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WikiLeaks: U.S. aided anti-Assad efforts

April 18, 2011 at 8:05 AM   |   Comments

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WASHINGTON, April 18 (UPI) -- The U.S. State Department secretly financed Syrian opposition groups and related projects, diplomatic cables released by WikiLeaks indicated.

The cables indicate U.S. financial support for the London-based satellite channel, Barada TV, which beams anti-government programs in to Syria and is closely tied to the Movement for Justice and Development, a network of Syrian exiles also based in London, The Washington Post reported.

The classified U.S. diplomatic communiques indicate the State Department channeled as much as $6 million to the group since 2006 to operate the satellite channel and finance other activities inside Syria.

Syria has been caught up in protests as pro-democracy groups seek the ouster of President Bashar Assad. Human rights groups say scores of people have been killed by Assad's security forces since demonstrations began March 18.

The U.S funding assistance for Syrian opposition activities began under President George W. Bush after he suspended political ties with Damascus in 2005 and continued under President Barack Obama while his administration tried to rebuild relations with Assad, the Post reported Sunday.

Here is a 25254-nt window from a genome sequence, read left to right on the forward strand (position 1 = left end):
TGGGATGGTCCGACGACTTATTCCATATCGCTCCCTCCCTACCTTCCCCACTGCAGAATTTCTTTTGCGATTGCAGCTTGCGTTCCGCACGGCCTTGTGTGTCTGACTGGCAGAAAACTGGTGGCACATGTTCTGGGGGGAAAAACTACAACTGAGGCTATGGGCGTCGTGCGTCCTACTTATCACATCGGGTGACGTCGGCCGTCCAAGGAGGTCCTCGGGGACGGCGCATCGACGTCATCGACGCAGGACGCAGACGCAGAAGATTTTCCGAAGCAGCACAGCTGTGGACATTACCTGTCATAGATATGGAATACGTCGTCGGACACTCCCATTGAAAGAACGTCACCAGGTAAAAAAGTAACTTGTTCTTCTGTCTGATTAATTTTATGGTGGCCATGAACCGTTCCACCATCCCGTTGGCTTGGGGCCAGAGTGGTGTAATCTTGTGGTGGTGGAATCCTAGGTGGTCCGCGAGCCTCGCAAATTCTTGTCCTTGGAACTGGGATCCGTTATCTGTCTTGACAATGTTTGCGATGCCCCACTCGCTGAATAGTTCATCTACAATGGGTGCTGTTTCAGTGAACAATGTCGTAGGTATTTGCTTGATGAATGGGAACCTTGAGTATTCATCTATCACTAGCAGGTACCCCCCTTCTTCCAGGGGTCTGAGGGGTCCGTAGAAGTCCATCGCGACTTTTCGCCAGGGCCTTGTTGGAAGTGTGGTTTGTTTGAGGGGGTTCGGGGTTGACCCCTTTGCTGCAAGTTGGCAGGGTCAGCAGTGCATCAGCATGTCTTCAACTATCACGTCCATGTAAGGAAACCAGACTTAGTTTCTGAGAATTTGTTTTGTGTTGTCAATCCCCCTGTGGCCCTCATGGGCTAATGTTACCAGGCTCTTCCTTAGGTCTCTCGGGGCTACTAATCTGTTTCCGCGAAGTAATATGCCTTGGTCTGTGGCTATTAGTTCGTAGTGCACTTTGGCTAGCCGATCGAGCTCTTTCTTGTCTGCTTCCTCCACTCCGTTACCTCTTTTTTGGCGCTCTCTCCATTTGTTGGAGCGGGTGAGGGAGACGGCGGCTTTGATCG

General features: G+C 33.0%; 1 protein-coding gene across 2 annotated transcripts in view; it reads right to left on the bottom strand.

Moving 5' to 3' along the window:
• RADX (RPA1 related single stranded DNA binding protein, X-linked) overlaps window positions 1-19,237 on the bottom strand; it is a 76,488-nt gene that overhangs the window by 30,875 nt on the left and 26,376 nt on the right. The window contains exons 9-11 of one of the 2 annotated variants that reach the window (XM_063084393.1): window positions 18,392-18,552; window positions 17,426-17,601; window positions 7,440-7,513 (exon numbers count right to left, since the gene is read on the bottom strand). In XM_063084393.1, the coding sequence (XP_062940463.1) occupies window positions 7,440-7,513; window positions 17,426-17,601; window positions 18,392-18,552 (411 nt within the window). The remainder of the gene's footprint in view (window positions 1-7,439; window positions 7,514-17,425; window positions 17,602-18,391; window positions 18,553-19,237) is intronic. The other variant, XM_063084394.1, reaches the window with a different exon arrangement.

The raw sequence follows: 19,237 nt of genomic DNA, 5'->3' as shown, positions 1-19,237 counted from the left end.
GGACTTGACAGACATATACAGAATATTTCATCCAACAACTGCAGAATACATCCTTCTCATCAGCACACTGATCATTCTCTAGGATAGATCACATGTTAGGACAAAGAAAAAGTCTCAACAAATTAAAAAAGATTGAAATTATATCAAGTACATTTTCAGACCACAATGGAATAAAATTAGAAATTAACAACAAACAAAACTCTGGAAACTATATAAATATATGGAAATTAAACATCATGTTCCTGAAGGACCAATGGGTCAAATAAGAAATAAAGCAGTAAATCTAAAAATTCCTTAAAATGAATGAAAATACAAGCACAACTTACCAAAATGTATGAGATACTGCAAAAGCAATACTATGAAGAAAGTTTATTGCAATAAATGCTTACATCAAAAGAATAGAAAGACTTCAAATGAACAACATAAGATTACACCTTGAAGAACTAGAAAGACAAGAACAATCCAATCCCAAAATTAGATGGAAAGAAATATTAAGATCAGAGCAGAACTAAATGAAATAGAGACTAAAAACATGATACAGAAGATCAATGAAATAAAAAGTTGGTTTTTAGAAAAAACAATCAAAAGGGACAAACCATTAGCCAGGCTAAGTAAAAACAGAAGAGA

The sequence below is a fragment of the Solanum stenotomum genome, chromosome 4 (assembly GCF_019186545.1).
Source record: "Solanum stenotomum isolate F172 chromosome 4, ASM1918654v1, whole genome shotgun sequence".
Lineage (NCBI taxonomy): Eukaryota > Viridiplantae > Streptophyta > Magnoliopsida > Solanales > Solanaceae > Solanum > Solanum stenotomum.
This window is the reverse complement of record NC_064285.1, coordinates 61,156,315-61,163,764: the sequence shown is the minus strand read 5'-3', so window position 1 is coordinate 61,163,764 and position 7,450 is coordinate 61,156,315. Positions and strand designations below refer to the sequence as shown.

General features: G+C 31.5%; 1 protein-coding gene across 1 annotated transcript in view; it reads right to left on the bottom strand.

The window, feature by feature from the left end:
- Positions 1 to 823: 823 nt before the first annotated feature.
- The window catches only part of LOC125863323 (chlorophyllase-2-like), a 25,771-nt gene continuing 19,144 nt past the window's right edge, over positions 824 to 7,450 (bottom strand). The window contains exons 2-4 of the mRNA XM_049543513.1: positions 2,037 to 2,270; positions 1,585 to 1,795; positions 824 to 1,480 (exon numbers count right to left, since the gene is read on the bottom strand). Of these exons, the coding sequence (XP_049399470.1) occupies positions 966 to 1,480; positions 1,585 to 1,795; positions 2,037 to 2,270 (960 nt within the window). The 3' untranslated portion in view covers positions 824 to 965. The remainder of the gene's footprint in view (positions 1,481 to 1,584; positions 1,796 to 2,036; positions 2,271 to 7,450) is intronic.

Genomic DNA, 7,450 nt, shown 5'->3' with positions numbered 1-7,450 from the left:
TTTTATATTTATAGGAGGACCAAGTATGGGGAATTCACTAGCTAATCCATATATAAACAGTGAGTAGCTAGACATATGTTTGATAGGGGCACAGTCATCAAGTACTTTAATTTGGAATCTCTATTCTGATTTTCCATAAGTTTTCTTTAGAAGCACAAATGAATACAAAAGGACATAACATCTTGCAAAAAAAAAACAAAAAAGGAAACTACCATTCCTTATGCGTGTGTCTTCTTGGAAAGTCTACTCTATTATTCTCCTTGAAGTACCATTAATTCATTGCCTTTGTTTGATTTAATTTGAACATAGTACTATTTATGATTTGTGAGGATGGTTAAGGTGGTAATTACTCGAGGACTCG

The cables indicate U.S. Embassy officials in Damascus were worried in 2009 upon learning Syrian intelligence agents were asking about U.S. programs, the Post reported.

Syrian officials "would undoubtedly view any U.S. funds going to illegal political groups as tantamount to supporting regime change," an April 2009 cable read. "A reassessment of current U.S.-sponsored programming that supports anti-[government] factions, both inside and outside Syria, may prove productive."

Unclear is whether the State Department still funds Syrian opposition groups; cables indicate money was set aside at least through September 2010.

The State Department declined to comment on the authenticity of the cables. Tamara Wittes, a deputy assistant secretary of state, said the State Department doesn't give backing to political parties or movements.

© 2011 United Press International, Inc. All Rights Reserved. Any reproduction, republication, redistribution and/or modification of any UPI content is expressly prohibited without UPI's prior written consent.
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